By John Lichman
The Word and the Image: The Films of Peter Whitehead, the British filmmaker's first American retrospective, opens today at Anthology Film Archives, focusing on the counter-culture movements that the director chronicled in the 1960s and '70s. Perhaps best known for the short Wholly Communion, in which he captured the collision of American and English Beat poets, Whitehead's work offers something rare from the period: actual footage of cultural icons just beginning to shape the world -- from Allen Ginsberg’s reading of “Tonite” (which would inspire the film Tonite Let’s Make Love in London) to the 13-minute John Bonham drum solo of his concert film Led Zeppelin: Live at the Royal Albert Hall.
Whitehead's first film, The Perception of Life, also pioneered inventive cinematography in its expansion of biological ideas; as a student under Francis Crick, co-founder of DNA’s structure, Whitehead filmed using an electron microscope to look beneath accepted, everyday structure. (Not coincidentally, Life is programmed with the planned spoof Tonite.) The retrospective's stand-out film is 1969’s The Fall; originally planned as a New York version of Tonite, the film explores Whitehead's own position as a documentarian against the authentic backdrop of upheaval and assassination in Vietnam-era America. Benefit of the Doubt chronicles the Royal Shakespeare Company's war protest US as devised by famous theater director Peter Brook; through cast interviews (including a chat with future Oscar winner Glenda Jackson) and clever editing, Whitehead reveals a work that transcends the stage as a presentation of the racism and self-doubt during the ongoing campaigns in Vietnam.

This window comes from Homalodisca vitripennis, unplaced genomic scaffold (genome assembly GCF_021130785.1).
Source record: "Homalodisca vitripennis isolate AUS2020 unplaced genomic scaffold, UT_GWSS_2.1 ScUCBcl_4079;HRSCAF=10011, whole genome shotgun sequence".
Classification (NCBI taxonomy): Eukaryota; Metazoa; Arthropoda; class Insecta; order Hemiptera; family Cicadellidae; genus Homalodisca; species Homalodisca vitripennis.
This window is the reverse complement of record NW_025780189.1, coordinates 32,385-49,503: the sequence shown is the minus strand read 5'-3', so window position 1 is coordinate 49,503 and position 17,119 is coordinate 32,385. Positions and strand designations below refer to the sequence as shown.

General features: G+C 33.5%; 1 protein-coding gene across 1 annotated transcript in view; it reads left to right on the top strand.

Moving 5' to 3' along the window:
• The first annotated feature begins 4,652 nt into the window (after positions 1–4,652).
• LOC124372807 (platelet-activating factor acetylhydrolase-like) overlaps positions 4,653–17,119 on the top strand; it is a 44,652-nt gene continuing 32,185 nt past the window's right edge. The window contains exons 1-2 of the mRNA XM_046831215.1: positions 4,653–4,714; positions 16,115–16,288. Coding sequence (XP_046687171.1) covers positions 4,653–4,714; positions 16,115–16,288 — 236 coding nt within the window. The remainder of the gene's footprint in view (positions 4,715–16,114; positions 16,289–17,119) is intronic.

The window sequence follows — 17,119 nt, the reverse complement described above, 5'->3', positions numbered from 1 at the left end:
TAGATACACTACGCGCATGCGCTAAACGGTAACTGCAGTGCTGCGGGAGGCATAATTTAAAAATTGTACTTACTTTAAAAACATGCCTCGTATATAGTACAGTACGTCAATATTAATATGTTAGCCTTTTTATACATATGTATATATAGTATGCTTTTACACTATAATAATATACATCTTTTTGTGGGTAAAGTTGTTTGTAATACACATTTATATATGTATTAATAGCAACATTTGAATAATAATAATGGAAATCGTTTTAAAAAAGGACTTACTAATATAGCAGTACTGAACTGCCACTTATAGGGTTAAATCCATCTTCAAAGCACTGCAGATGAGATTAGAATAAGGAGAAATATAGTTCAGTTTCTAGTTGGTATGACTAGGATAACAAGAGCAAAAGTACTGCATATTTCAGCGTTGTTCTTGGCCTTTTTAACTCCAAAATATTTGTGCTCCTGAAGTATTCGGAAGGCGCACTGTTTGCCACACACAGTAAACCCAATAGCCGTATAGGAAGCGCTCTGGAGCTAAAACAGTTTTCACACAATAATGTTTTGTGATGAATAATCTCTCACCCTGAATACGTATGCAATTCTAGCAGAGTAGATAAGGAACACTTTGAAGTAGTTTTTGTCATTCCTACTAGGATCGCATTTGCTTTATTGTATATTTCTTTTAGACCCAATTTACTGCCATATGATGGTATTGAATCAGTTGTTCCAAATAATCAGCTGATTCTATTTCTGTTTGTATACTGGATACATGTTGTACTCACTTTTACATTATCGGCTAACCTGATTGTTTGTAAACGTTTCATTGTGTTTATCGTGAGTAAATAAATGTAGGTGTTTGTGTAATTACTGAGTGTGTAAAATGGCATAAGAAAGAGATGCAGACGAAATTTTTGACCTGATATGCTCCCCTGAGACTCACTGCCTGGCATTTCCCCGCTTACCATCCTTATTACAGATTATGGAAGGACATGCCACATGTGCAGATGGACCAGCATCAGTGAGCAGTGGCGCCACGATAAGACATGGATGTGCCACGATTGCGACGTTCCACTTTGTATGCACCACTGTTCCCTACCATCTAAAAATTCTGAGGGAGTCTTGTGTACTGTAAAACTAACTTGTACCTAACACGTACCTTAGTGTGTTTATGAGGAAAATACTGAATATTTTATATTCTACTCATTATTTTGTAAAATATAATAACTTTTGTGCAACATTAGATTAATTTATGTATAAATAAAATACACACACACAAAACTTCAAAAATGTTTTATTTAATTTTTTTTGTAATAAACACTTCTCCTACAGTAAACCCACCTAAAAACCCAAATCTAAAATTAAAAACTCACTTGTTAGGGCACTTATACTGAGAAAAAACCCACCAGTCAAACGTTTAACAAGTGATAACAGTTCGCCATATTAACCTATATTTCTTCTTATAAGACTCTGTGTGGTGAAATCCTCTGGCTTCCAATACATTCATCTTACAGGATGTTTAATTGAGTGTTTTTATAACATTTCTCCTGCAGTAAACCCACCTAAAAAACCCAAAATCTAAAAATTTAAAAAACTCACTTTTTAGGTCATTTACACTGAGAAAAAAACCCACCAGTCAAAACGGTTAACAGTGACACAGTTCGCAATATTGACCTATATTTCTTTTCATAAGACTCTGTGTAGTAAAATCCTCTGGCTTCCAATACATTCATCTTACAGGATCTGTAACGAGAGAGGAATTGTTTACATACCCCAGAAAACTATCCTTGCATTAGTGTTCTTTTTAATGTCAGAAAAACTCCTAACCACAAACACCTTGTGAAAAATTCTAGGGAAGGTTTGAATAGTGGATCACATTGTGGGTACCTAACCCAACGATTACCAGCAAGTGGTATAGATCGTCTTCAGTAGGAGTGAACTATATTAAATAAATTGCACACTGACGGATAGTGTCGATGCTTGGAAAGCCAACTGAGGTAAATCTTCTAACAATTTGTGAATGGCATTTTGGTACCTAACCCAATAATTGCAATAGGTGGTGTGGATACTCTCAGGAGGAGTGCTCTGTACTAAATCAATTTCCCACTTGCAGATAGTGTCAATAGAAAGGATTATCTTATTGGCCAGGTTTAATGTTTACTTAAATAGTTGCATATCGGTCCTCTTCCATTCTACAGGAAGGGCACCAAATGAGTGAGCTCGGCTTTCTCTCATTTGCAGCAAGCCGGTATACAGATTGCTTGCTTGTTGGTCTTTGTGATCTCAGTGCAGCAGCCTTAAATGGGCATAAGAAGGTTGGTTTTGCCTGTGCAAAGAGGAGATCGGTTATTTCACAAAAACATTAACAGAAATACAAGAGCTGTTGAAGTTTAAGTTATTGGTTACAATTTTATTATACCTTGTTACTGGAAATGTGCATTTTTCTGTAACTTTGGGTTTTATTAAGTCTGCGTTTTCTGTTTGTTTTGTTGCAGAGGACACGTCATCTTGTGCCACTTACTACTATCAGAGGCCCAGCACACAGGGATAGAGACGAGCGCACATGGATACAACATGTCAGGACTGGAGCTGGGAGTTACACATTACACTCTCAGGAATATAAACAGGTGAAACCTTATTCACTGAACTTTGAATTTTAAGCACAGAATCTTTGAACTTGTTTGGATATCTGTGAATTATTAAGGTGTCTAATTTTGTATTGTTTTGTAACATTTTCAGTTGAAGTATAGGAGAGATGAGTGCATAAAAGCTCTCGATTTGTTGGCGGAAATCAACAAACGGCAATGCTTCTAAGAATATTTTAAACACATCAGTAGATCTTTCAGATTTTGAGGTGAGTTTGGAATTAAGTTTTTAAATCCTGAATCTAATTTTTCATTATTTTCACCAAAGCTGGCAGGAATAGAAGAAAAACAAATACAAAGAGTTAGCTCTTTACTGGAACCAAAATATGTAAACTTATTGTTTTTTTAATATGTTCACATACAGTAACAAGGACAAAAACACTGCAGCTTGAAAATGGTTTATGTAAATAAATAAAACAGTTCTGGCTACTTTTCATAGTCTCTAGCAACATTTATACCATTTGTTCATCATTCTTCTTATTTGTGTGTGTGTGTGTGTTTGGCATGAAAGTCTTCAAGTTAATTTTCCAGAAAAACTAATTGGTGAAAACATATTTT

The majority of the audience may come for Whitehead’s classic music docs: The Beach Boys in London (Pet Sounds-era), Pink Floyd: London 1966-67 (with original leader Syd Barrett and appearances by John Lennon and Yoko Ono), Peter Whitehead: Pop Films (featuring Jimi Hendrix and “rare surprises”) and the aforementioned Led Zeppelin feature doc. But in deeper efforts like Nothing To Do With Me, shot months after completing The Fall, a philosophical Whitehead confronts his camera in a first-person effort to understand not only what he made, but also what it could mean for himself and the culture he’s engaged in. The same topic is revisited in 1977's The Fire In The Water, but in a more comprehensive and star-studded attempt featuring Lennon, Hendrix, the Stones and The Who. (For whatever reason, the 2006 doc In The Beginning Was The Image: Conversations with Peter Whitehead is not included in the Anthology program.)
Whitehead’s works speak for themselves, presenting an artist who struggled to come up with a straight definition for the turbulent period he documented. A variety of explanations exist in his footage of concerts, poetry readings or fictional non-fiction documentaries on the fall of the Western world. But even if you really can’t wrap your head around the questions Whitehead ultimately poses in The Fall or any of the other 11 films screening here, then it's not hard to just sit back and enjoy the music.
Posted at February 15, 2007 7:45 AM
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